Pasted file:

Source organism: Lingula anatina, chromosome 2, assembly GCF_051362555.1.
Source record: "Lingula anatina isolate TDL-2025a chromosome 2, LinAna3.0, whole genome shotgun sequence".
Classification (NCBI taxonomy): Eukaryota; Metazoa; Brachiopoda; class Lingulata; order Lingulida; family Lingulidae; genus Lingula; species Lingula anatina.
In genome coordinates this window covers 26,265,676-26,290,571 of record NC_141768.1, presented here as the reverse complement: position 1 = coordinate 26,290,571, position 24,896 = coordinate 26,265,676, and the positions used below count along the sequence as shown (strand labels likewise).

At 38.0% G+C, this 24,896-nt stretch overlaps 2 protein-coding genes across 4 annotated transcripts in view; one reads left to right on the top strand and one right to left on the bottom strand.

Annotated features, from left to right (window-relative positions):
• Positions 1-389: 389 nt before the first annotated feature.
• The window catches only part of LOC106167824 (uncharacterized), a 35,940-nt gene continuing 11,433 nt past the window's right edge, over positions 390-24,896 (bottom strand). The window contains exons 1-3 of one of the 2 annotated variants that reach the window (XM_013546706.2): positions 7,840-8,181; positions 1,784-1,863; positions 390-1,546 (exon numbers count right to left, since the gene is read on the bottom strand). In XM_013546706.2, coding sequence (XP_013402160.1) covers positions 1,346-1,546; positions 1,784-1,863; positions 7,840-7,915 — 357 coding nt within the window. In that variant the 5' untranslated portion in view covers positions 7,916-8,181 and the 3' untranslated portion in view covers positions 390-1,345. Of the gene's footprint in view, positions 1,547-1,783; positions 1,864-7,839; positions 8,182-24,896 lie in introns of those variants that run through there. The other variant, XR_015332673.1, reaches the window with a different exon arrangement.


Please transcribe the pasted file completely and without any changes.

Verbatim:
Source organism: Lingula anatina, chromosome 2, assembly GCF_051362555.1.
Source record: "Lingula anatina isolate TDL-2025a chromosome 2, LinAna3.0, whole genome shotgun sequence".
Classification (NCBI taxonomy): Eukaryota; Metazoa; Brachiopoda; class Lingulata; order Lingulida; family Lingulidae; genus Lingula; species Lingula anatina.
In genome coordinates this window covers 26,265,676-26,290,571 of record NC_141768.1, presented here as the reverse complement: position 1 = coordinate 26,290,571, position 24,896 = coordinate 26,265,676, and the positions used below count along the sequence as shown (strand labels likewise).

At 38.0% G+C, this 24,896-nt stretch overlaps 2 protein-coding genes across 4 annotated transcripts in view; one reads left to right on the top strand and one right to left on the bottom strand.

Annotated features, from left to right (window-relative positions):
• Positions 1-389: 389 nt before the first annotated feature.
• The window catches only part of LOC106167824 (uncharacterized), a 35,940-nt gene continuing 11,433 nt past the window's right edge, over positions 390-24,896 (bottom strand). The window contains exons 1-3 of one of the 2 annotated variants that reach the window (XM_013546706.2): positions 7,840-8,181; positions 1,784-1,863; positions 390-1,546 (exon numbers count right to left, since the gene is read on the bottom strand). In XM_013546706.2, coding sequence (XP_013402160.1) covers positions 1,346-1,546; positions 1,784-1,863; positions 7,840-7,915 — 357 coding nt within the window. In that variant the 5' untranslated portion in view covers positions 7,916-8,181 and the 3' untranslated portion in view covers positions 390-1,345. Of the gene's footprint in view, positions 1,547-1,783; positions 1,864-7,839; positions 8,182-24,896 lie in introns of those variants that run through there. The other variant, XR_015332673.1, reaches the window with a different exon arrangement.